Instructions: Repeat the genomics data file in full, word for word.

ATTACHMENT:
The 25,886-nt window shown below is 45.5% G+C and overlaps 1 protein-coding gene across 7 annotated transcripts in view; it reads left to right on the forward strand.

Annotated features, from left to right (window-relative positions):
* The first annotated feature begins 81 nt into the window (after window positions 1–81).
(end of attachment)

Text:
The 25,886-nt window shown below is 45.5% G+C and overlaps 1 protein-coding gene across 7 annotated transcripts in view; it reads left to right on the forward strand.

Annotated features, from left to right (window-relative positions):
* The first annotated feature begins 81 nt into the window (after window positions 1–81).